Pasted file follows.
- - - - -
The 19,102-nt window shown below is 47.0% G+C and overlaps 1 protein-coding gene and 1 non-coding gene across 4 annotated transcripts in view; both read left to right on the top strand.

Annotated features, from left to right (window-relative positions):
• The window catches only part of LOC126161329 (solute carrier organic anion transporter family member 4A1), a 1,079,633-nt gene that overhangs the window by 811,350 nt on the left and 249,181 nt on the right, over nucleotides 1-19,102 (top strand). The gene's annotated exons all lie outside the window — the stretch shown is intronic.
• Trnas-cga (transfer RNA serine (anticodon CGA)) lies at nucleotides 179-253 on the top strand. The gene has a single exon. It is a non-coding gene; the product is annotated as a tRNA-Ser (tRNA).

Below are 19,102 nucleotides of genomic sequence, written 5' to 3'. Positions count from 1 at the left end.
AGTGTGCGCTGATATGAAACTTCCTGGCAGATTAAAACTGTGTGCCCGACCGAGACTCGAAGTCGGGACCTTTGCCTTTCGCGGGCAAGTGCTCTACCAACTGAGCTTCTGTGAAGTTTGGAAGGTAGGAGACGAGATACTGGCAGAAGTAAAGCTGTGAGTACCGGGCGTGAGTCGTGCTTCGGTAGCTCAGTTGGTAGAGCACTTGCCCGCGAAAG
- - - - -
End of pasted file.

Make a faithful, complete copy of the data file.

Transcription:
The 19,102-nt window shown below is 47.0% G+C and overlaps 1 protein-coding gene and 1 non-coding gene across 4 annotated transcripts in view; both read left to right on the top strand.

Annotated features, from left to right (window-relative positions):
• The window catches only part of LOC126161329 (solute carrier organic anion transporter family member 4A1), a 1,079,633-nt gene that overhangs the window by 811,350 nt on the left and 249,181 nt on the right, over nucleotides 1-19,102 (top strand). The gene's annotated exons all lie outside the window — the stretch shown is intronic.
• Trnas-cga (transfer RNA serine (anticodon CGA)) lies at nucleotides 179-253 on the top strand. The gene has a single exon. It is a non-coding gene; the product is annotated as a tRNA-Ser (tRNA).

Below are 19,102 nucleotides of genomic sequence, written 5' to 3'. Positions count from 1 at the left end.
AGTGTGCGCTGATATGAAACTTCCTGGCAGATTAAAACTGTGTGCCCGACCGAGACTCGAAGTCGGGACCTTTGCCTTTCGCGGGCAAGTGCTCTACCAACTGAGCTTCTGTGAAGTTTGGAAGGTAGGAGACGAGATACTGGCAGAAGTAAAGCTGTGAGTACCGGGCGTGAGTCGTGCTTCGGTAGCTCAGTTGGTAGAGCACTTGCCCGCGAAAG